Up

 

ANOTHER YEAR, another Pixar masterpiece. Ho hum. You half wish the animation house would produce one more dud like Carsto break up the monotonous stream of heart-expanding excellence. (Not really.),  writes DONALD CLARKE

Where do you go when you’ve just delivered something as extraordinary as Wall-E? Back to Earth, perhaps. Whereas last year’s Pixar showcase imposed everyday humanity on a fantastic environment, the gorgeous, hilarious, moving Upperforms a complementary operation.

Uptakes ordinary people with their ordinary tragedies and introduces them to various classes of sublime absurdity. It’s a film about flying houses, talking dogs and deranged megalomaniacs. But the most resonant characters remain an enthusiastic boy scout and a grumpy widower living in denial of his own niceness. Chaplin would have had no problem understanding Up.

The opening 20 minutes (already, thanks to an early US release, somewhat legendary) detail, with beautiful economy, the life of an elderly balloon salesman named Carl Fredricksen. Inspired by the adventures of a once-famous explorer, Carl and his wife, a sweetheart since childhood, intend, throughout their happy though childless marriage, to travel to a remote waterfall in South America.

Sadly, echoing George Bailey’s stasis in It’s a Wonderful Life, events conspire to tie them to their small house in a neighbourhood that, as the film begins, is set for redevelopment by sinister men in sleek suits. Carl, now widowed, frustrates the corporate monsters by attaching hundreds of helium- filled balloons to his home and flying off in search of the adventure he has been hitherto denied.

Unfortunately, an eager, endlessly positive boy scout called Russell is clinging on to the foundations when the house lifts off. The two heroes, a classic odd couple, gradually become pals as the improvised airship drifts southwards. There they encounter a gawky, dead-eyed flightless bird and a dog whose high-tech collar allows his thoughts to be spoken in hilariously utilitarian prose. It sounds bananas, but it makes perfect sense when you see it.

Coming after the thrillingly busy Wall-E, Upsees Pixar working hard at faking a cleaner and less ornamented look. As the square- headed Carl, voiced cantankerously by Ed Asner, descends in his stairlift for morning coffee, you note both the broad, caricatured nature of his physiognomy and the way every jerk of the lift has been perfectly modelled.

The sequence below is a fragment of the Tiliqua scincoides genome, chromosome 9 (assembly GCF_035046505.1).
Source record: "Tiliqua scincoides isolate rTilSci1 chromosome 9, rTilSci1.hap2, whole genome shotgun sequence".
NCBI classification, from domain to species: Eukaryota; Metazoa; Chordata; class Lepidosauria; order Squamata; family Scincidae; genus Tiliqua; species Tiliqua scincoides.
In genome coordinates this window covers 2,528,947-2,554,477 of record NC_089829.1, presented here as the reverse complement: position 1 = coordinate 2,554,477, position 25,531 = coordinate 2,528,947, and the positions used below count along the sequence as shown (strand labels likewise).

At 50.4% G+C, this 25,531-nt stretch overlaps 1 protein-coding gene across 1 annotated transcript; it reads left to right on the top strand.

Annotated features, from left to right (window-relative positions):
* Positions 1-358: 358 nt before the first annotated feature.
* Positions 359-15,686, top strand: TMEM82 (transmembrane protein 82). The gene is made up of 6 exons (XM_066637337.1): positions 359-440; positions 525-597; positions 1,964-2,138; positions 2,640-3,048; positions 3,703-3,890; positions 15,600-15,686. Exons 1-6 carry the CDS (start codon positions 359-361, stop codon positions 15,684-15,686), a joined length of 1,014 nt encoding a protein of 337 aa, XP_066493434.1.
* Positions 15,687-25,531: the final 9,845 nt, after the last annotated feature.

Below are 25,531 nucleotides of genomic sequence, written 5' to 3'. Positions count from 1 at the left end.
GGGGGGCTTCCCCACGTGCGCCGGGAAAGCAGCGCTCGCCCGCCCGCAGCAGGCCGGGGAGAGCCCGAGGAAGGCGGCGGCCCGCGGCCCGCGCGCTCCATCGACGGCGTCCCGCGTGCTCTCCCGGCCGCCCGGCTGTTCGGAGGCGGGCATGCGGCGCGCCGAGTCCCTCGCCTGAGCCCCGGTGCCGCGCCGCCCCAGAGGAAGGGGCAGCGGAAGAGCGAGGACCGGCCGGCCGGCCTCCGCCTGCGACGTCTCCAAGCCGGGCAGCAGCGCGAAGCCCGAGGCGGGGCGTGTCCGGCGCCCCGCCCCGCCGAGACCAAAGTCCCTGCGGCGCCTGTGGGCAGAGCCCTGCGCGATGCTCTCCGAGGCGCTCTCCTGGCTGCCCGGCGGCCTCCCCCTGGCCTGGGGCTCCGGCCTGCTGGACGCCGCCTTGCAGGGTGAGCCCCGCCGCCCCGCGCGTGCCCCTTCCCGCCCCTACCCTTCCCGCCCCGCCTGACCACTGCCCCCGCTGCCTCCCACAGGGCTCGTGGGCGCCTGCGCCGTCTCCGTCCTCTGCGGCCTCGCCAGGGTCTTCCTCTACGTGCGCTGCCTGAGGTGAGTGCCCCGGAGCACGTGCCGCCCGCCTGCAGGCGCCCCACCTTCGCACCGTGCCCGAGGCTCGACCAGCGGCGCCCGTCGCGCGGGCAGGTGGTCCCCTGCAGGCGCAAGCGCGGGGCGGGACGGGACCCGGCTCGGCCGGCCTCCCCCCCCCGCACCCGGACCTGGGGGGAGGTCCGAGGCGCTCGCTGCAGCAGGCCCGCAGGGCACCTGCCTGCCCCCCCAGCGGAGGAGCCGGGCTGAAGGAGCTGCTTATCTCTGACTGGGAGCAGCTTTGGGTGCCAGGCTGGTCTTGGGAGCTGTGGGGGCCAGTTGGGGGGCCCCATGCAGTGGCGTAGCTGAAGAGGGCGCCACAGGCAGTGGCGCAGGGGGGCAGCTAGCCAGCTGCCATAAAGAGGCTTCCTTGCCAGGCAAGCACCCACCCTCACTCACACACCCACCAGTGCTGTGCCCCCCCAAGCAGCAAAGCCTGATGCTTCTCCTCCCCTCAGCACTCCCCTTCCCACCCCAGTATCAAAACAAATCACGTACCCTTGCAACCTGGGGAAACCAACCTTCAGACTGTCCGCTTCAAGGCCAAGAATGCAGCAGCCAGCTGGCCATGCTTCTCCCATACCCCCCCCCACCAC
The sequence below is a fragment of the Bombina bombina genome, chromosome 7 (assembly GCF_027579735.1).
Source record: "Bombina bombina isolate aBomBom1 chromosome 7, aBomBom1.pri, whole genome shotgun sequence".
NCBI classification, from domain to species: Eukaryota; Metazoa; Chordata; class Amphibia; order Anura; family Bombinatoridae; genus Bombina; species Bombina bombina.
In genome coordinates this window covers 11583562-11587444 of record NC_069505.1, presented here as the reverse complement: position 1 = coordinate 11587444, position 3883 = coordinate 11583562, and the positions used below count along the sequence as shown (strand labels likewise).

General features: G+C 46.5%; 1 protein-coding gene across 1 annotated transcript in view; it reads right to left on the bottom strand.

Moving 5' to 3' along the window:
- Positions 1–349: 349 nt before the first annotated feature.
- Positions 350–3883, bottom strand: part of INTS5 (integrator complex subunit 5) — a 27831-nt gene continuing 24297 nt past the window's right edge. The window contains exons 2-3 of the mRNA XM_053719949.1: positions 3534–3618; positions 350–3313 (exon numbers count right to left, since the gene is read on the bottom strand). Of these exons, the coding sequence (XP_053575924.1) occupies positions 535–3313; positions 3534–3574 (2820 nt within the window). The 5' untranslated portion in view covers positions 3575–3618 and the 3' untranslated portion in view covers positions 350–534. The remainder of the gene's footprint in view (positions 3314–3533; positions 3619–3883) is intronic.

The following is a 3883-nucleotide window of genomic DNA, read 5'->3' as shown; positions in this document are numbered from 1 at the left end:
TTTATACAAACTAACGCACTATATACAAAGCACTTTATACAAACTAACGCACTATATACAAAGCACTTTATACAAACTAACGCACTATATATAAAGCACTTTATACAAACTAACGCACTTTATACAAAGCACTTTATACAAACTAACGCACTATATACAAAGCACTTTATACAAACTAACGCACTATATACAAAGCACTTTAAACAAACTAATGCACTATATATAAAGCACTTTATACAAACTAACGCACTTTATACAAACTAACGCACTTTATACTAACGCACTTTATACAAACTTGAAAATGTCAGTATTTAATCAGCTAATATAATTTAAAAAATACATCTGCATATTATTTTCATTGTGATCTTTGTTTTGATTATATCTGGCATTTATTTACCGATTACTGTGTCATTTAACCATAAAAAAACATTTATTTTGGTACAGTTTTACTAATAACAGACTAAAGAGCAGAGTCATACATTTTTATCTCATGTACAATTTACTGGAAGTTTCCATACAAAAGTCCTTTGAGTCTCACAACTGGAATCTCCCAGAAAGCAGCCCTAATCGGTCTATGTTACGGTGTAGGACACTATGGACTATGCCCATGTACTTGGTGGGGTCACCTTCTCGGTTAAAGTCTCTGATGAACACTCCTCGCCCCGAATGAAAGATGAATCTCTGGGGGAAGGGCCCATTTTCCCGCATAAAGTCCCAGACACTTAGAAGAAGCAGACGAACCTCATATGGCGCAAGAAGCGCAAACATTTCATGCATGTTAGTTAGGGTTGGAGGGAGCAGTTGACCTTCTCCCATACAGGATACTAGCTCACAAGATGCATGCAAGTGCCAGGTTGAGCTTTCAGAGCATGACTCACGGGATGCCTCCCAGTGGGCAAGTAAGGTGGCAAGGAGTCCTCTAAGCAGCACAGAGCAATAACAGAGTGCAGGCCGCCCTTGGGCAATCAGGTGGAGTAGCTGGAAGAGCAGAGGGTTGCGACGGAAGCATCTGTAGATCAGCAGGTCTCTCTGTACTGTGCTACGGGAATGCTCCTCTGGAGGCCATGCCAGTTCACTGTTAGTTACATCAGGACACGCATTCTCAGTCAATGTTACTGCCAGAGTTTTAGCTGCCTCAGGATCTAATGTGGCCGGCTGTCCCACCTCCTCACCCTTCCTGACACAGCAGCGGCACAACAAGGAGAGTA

It takes a lot of work to make something look this uncomplicated. Everything, down to Jordan Nagai’s energetic vocal turn as Russell, has been carefully toned to chime with the film-makers’ precise aesthetic.

If there is one area in which Upactually manages to surpass Wall-Eit is in the hectic, comic chases that take up much of the last half hour. Maybe (just maybe) the equivalent sequences in the earlier film seemed a little (just a little) perfunctory. Here, the invention and slapstick never flag for a second.

That noted, Upwill be most celebrated for its darker, more troubling moments. The greatest animated films from Disney, Pixar’s corporate partner, never shied away from offering children fiends: Snow White’s stepmother, Stromboli in Pinocchio, Cruella DeVille. Upgoes several steps further by putting more commonplace terrors before its audience. We see Carl’s wife dying and watch as he becomes old and lonely. Russell’s dad is no longer at home and the boy isn’t getting the attention he deserves.

It is, of course, giving nothing away to reveal that both characters gain a kind of relief in the film’s final minutes. Still, it’s hard not to think of the troubled kids (and adults for that matter) for whom Upwill offer a rare moment of uplift in lives heading towards less happy final acts. Popular culture at its best really matters.